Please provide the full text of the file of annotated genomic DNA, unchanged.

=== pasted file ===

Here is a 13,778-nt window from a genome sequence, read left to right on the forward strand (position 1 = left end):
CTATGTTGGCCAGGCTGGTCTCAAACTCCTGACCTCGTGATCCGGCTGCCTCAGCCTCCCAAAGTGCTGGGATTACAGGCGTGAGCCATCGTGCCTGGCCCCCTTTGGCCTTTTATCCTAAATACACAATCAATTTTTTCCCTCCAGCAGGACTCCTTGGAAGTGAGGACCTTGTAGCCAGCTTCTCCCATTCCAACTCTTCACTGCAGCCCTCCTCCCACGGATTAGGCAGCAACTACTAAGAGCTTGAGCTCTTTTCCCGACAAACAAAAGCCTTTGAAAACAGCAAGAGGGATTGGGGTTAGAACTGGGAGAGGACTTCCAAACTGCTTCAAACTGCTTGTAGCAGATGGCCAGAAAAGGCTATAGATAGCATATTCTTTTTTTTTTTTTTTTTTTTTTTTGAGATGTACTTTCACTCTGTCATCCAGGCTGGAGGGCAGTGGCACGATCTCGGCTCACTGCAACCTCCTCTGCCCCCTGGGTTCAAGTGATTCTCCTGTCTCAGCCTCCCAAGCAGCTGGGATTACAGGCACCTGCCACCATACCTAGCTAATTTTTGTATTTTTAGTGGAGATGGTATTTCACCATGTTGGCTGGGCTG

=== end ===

Here is a 13,778-nt window from a genome sequence, read left to right on the forward strand (position 1 = left end):
CTATGTTGGCCAGGCTGGTCTCAAACTCCTGACCTCGTGATCCGGCTGCCTCAGCCTCCCAAAGTGCTGGGATTACAGGCGTGAGCCATCGTGCCTGGCCCCCTTTGGCCTTTTATCCTAAATACACAATCAATTTTTTCCCTCCAGCAGGACTCCTTGGAAGTGAGGACCTTGTAGCCAGCTTCTCCCATTCCAACTCTTCACTGCAGCCCTCCTCCCACGGATTAGGCAGCAACTACTAAGAGCTTGAGCTCTTTTCCCGACAAACAAAAGCCTTTGAAAACAGCAAGAGGGATTGGGGTTAGAACTGGGAGAGGACTTCCAAACTGCTTCAAACTGCTTGTAGCAGATGGCCAGAAAAGGCTATAGATAGCATATTCTTTTTTTTTTTTTTTTTTTTTTTTGAGATGTACTTTCACTCTGTCATCCAGGCTGGAGGGCAGTGGCACGATCTCGGCTCACTGCAACCTCCTCTGCCCCCTGGGTTCAAGTGATTCTCCTGTCTCAGCCTCCCAAGCAGCTGGGATTACAGGCACCTGCCACCATACCTAGCTAATTTTTGTATTTTTAGTGGAGATGGTATTTCACCATGTTGGCTGGGCTG